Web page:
Did critics find A Very Very Very Dark Matter very very very good?
Find out what critics thought of Martin McDonagh's latest play
Fergus Morgan, WhatsOnStage
"...it feels weird to say this about a chap who recently received two Oscar nods for Three Billboards, it's really quite bad. Amateurish even."
"It's built around a premise that McDonagh's toyed around with before in other work – a famous writer, who doesn't actually produce his own stuff, but cruelly forces someone else to do it for him. In this case, we're in nineteenth-century Denmark, and Hans Christian Andersen is keeping a lame, black, Congolese pygmy – his questionable terminology – in a constricted mahogany box in his attic.
"And without the brutal hubris or the brutal humour, the problematic nature of McDonagh's play, often excused in his other work, has nowhere to hide. The racial stereotyping, the Tarantino-esque violence, the wilful subversion of much-loved literary figures – it doesn't feel cheeky or charming, it feels offensive and irresponsible and, well, childish. "
"[The] performances are swallowed up by the slackness surrounding them. Matthew Dunster's production doesn't know where to go or what to do on Anna Fleischle's puppet-filled Santa's grotto of a set."
Dominic Cavendish, The Telegraph
"The preposterous scenario of A Very Very Very Dark Matter, the latest play by veteran troublemaker Martin McDonagh, is nigh-on calculated to provoke howls of outrage.
"...look closely and you can just detect a wisp of acceptable rationale for McDonagh's monumental act of presumption. An imaginative act, even one that's slipshod and fake, can have its own veracity, and serve, in its bare-bones way, as a redress for the powerless and voiceless."
"I'm aware that the convolutions I'm having to go through to put the case for the show serve as a warning that this is a tricksy, awkward night out. "
"It's great that the Bridge is opening its doors to theatre's renegades, but it mustn't become home to second-division scripts – especially those around which there hangs more than a whiff of the Emperor's new clothes."
Andrzej Lukowski Time Out
"I'm aware of people who've seen it who felt it was gratuitously offensive and/or racist. I mean sure, there's a lot of swearing, but honestly think it's sincere about the evils of colonialism and, in particular, the horrors of the Belgian-instigated genocide in the Congo. And I think McDonagh is sincere about pointing out that all this was wilfully ignored by the great Victorian storytellers who did so much to shape Western self-image."
"But I'd be lying if I said this was crystal clear: the play is indulgent, opaque and messy, and risks coming across as more offensive than it probably is simply because its intent isn't all that clear. It's difficult to imagine a playwright of less standing than McDonagh would possibly be able to get something as weird as this off the ground in a theatre the size of the Bridge."
"All this accepted I kind of enjoyed A Very Very Very Dark Matter: in part because of the Grand Guignol lunacy of Matthew Dunster's production and Anna Fleischle's gothic set, in part because Broadbent's Anderson is kind of brilliant, a feckless, infantile buffoon with a hysterical sense of entitlement."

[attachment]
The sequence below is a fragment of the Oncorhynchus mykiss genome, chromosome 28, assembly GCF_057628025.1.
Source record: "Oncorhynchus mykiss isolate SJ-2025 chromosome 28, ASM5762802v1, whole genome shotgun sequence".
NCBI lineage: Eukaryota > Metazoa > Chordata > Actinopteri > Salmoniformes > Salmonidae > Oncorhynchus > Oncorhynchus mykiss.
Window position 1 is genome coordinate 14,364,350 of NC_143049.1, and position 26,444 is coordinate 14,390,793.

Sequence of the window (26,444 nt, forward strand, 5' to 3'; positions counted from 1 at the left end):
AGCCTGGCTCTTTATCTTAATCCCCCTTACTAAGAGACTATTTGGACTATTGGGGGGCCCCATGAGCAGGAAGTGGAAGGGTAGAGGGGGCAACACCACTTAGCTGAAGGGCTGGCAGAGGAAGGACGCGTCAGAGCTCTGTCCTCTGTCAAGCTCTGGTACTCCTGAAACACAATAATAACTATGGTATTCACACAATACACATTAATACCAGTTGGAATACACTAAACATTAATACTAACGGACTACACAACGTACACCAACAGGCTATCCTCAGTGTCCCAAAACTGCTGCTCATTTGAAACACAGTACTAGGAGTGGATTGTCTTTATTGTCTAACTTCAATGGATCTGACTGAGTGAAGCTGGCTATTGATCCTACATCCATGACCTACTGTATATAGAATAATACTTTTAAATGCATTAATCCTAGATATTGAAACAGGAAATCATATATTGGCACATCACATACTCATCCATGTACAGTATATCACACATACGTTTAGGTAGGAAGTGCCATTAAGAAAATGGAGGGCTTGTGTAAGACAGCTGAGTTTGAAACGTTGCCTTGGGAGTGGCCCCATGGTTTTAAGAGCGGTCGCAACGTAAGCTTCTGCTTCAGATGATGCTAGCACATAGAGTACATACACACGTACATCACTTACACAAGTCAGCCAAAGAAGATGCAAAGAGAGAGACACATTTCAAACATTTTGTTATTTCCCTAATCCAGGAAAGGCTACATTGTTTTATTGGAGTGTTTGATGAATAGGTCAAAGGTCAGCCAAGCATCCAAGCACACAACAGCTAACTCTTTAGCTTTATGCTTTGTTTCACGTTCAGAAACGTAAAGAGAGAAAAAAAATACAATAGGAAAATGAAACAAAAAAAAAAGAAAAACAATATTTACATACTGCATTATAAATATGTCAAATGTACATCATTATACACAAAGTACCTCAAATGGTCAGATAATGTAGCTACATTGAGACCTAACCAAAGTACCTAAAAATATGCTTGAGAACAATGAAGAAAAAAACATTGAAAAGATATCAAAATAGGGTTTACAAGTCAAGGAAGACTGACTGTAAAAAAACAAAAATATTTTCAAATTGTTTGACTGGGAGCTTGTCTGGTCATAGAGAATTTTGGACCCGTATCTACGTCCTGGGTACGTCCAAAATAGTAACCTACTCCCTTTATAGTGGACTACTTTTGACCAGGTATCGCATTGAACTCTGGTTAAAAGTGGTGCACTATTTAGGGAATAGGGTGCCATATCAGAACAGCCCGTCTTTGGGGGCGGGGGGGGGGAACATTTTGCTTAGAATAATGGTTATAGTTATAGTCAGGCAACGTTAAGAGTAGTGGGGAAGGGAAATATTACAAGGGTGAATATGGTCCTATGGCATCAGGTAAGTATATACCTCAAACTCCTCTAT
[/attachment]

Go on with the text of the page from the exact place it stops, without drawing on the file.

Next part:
Ann Treneman, The Times
"The fearless Matthew Dunster directs what is, really, the Fairytale Author's New Clothes. Jim Broadbent is excellent as the egocentric, cruel, racist and (at times) hilarious Andersen. His vanity is there for all to see, as he appears at a celebration of the publication of The Little Mermaid (who, as you may know, endures piercing pain in order to get human legs)."
"Targets include the Chinese, Belgians, colonialism, war and (why?) Spaniards. There is a time travel riff that doesn't work but there are also wonderful scenes that record in exquisite detail the disastrous visit that Andersen made to Charles Dickens (whom Andersen keeps calling "Darwin") played by a razor-sharp Phil Daniels."
"A Very Very Very Dark Matter is going to split opinions. But who wants to be a "sitter on a fencer", as Andersen might say? I would go again. But, please, don't take the children."
Tim Bano, The Stage
"McDonagh pushes buttons as he usually does. He revels in the grotesquery of physical differences and deformities. The body count is fairly high. This is the most explicitly political his work has been for a while, but it's also his most incomprehensible play. The Congo plot is tacked on like an afterthought. It makes no sense and yet, if you take it away, the play seems flimsy and pointless.
"Of course you could read it as a metaphor for the exercise of imagination in stories, but again McDonagh has already outdone himself on that theme. Or the mythologising of famous authors. Or white oppression, colonialism, and appropriation. It's hard to tell."
"What is clear, and this maybe the show's biggest fault, is that it's nowhere near as funny or entertaining as anything he's written previously."
Paul Taylor, The Independent
"Martin McDonagh is a very very very hot property at the moment...I wish I could say that it meets expectations but to my mind this determinedly dark and twisted fable is sadly lacking in emotional and intellectual nuance."
"If [it] is meant to satirise the casual racism of Europe's colonial exploitation of Africa, I have to say that the politically incorrect comedy of it struck me as bit self-indulgent. I wasn't that fond of McDonagh's play The Pillowman (2003)... But it says a lot more about the vexed relationship between art and the world than this one does. "
"Matthew Dunster directs the packed, sometimes baffling 90 minutes with flair. It's all go, that's for sure. "